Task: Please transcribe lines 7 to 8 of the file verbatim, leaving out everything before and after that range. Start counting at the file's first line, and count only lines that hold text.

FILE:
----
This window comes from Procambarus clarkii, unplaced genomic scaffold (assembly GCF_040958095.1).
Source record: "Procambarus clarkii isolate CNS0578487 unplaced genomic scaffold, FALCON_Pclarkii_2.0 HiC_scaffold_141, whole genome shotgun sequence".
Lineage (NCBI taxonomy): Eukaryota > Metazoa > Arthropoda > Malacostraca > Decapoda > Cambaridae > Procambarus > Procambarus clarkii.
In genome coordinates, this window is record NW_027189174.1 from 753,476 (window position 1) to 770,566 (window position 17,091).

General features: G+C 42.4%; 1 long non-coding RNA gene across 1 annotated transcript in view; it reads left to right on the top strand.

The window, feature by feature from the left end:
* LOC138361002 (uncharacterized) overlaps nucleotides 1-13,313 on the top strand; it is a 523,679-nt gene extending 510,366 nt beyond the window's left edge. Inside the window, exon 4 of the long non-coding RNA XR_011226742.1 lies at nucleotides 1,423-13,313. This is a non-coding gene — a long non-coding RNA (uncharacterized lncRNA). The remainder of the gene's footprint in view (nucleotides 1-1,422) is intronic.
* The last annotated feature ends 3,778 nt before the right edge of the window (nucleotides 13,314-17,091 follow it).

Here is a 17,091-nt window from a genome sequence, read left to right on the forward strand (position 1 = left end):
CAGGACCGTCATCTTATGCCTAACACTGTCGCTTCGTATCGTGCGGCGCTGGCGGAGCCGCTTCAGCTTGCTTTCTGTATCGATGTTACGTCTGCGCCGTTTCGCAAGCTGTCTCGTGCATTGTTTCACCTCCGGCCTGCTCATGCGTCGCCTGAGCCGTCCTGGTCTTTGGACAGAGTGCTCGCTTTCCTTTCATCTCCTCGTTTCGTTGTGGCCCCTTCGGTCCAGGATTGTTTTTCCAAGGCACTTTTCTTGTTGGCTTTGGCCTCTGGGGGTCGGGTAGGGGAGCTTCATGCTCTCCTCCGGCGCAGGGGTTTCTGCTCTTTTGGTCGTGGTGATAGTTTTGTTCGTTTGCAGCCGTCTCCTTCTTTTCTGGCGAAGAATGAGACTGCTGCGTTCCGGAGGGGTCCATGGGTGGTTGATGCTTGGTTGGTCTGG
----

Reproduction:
* LOC138361002 (uncharacterized) overlaps nucleotides 1-13,313 on the top strand; it is a 523,679-nt gene extending 510,366 nt beyond the window's left edge. Inside the window, exon 4 of the long non-coding RNA XR_011226742.1 lies at nucleotides 1,423-13,313. This is a non-coding gene — a long non-coding RNA (uncharacterized lncRNA). The remainder of the gene's footprint in view (nucleotides 1-1,422) is intronic.
* The last annotated feature ends 3,778 nt before the right edge of the window (nucleotides 13,314-17,091 follow it).